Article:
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Future strengthening of the Nordic Seas overturning circulation stabilizes AMOC

In contrast to the North Atlantic, a new study in Nature Communications shows that the overturning circulation in the Nordic Seas strengthens toward the end of the century. The overturning circulation in the Nordic Seas could therefore be a stabilizing factor in a weakening AMOC.


The Atlantic meridional overturning circulation (AMOC) carries warm and saline waters northwards near the surface and cold, dense waters southwards at depth. The AMOC is an important part of the global climate system, impacting both sea level along the Atlantic coastlines, and temperature and precipitation over surrounding continents.

Illustration showing the influence of cold water masses from the Norwegian Sea moving over the Greenland-Scotland sea ridge and into the Atlantic Ocean.
a Schematic of the major ocean currents crossing the Greenland-Scotland Ridge (GSR). The arrows represent the pathways and transformation of warm Atlantic waters (red arrows) in the NAC-NwAC to cold, dense overflows (green arrows) that exit the Nordic Seas through the Denmark Strait and Faroe-Shetland Channel (FSC). The cold, fresh East Greenland Current (EGC) is shown by blue arrows. The sections at 70°N and in the eastern subpolar North Atlantic (mimicking the eastern part of the array from the Overturning in the Subpolar North Atlantic Program13; OSNAP-East) used to calculate overturning circulation are shown as dashed black lines. NAC: North Atlantic Current, NwAC: Norwegian Atlantic Current. b Schematic representation of the meridional flow across the GSR highlighting how the dense overflow waters from the Nordic Seas contribute to the lower limb of the overturning circulation at OSNAP-East.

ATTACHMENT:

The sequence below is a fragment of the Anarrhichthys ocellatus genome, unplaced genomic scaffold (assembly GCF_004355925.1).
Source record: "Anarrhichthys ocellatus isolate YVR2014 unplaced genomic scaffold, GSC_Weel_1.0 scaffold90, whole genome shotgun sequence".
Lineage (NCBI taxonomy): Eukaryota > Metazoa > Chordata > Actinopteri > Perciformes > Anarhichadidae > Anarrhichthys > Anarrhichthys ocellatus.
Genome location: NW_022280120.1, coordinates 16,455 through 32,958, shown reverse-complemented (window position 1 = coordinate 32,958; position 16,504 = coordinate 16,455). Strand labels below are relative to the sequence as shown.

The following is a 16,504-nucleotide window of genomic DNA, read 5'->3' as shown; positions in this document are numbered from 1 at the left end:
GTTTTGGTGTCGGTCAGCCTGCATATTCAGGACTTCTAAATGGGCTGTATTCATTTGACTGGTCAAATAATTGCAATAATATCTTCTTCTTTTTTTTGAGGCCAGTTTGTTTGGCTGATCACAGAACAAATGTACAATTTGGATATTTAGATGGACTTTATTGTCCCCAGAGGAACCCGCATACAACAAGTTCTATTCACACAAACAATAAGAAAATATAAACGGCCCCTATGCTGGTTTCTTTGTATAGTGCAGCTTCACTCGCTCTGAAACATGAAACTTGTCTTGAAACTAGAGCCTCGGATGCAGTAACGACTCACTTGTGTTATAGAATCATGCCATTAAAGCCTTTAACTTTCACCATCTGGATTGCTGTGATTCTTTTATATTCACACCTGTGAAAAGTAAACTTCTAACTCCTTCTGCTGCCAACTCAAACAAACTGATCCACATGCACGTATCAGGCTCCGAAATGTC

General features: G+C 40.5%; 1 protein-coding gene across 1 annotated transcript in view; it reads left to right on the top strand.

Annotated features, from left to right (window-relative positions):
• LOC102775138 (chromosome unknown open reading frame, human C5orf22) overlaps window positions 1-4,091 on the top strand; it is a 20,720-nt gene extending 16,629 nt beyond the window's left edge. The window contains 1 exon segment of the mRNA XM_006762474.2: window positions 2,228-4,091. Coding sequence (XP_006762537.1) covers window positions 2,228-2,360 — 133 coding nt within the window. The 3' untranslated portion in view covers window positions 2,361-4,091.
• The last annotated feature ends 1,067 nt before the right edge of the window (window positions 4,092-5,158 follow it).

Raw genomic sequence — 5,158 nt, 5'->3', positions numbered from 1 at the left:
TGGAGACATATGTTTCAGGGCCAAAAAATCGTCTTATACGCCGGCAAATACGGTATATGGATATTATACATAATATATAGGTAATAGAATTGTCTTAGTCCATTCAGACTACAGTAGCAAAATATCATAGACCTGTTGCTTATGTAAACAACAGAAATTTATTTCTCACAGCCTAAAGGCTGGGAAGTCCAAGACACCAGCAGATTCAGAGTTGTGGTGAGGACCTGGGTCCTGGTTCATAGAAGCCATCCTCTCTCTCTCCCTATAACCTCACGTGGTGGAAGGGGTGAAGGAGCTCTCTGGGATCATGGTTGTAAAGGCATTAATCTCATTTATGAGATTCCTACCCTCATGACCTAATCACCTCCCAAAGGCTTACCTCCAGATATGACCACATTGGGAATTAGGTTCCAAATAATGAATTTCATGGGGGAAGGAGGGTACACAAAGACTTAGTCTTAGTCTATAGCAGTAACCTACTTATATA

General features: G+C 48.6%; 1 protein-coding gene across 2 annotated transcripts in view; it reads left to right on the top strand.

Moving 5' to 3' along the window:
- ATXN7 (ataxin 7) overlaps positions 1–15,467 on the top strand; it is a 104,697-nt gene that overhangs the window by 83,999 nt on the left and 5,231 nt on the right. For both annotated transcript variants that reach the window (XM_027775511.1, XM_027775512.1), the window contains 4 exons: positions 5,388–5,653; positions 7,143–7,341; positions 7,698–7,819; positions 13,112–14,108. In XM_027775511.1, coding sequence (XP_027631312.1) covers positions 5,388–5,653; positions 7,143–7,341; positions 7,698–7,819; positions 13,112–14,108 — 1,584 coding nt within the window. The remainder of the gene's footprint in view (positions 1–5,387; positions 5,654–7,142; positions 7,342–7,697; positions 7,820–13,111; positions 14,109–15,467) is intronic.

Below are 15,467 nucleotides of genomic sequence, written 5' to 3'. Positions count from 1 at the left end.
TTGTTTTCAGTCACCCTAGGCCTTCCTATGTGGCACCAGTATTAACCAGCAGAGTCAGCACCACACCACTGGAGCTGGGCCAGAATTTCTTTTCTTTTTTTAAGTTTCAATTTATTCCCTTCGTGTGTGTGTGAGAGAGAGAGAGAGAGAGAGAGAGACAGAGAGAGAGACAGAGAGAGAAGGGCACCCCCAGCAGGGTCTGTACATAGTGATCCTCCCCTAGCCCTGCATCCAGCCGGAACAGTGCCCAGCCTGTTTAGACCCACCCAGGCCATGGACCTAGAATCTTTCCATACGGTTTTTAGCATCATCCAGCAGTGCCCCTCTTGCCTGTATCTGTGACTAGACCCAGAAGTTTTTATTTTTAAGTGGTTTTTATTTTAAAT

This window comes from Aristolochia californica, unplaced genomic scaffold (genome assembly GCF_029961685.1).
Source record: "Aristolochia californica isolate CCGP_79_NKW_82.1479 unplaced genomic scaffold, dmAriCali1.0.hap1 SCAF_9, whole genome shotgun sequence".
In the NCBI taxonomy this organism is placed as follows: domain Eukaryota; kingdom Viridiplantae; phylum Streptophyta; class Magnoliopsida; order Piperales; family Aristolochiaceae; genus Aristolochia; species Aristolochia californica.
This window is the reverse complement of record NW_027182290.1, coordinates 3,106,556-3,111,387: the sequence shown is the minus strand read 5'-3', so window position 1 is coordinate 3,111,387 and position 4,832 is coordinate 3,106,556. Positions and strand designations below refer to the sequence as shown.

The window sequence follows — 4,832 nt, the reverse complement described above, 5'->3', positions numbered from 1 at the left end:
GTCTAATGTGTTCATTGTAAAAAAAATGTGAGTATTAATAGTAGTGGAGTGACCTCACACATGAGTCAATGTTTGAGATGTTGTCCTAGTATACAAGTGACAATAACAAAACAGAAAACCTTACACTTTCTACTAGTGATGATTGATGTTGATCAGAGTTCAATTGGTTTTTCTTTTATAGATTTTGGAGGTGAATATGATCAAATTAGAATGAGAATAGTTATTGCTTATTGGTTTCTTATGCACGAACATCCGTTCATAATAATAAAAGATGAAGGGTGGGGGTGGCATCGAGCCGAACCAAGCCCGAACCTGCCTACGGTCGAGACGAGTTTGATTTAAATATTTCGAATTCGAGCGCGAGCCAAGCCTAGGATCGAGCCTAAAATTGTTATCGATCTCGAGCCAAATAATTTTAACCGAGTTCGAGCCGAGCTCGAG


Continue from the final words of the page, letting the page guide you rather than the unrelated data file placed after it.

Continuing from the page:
Climate models used by the IPCC all agree that the AMOC will weaken under global warming. As the air gets warmer, the transformation of light-to-dense waters in the North Atlantic becomes less efficient, hence weakening the AMOC. The AMOC has also been identified as a potential tipping point in the climate system, meaning that a weakening beyond a certain unknown threshold could result in abrupt change.  

How much the AMOC will weaken is, however, uncertain. The new paper by Årthun and colleagues shows that the Nordic Seas could play an important role. The Nordic Seas, located between the North Atlantic and the Arctic, is one of the regions that produces the cold, dense waters that form the lower limb of the AMOC. The study finds that the projected overturning circulation increases between 2040 and 2100. This happens as a result of large scale changes in hydrography that translate into changes in ocean circulation and dense-water formation.

By comparing different climate models and ensemble members, the study shows that the future AMOC weakening depends on what happens in the Nordic Seas. Models with a stronger strengthening of the Nordic Seas overturning circulation, showed a weaker weakening of the AMOC in the subpolar North Atlantic. The Nordic Seas could therefore be key to the future state of the AMOC.


Årthun, M., Asbjørnsen, H., Chafik, L., Johnson, H.L., Våge, K. Future strengthening of the Nordic Seas overturning circulation. Nature Communications 14, 2065 (2023). https://doi.org/10.1038/s41467-023-37846-6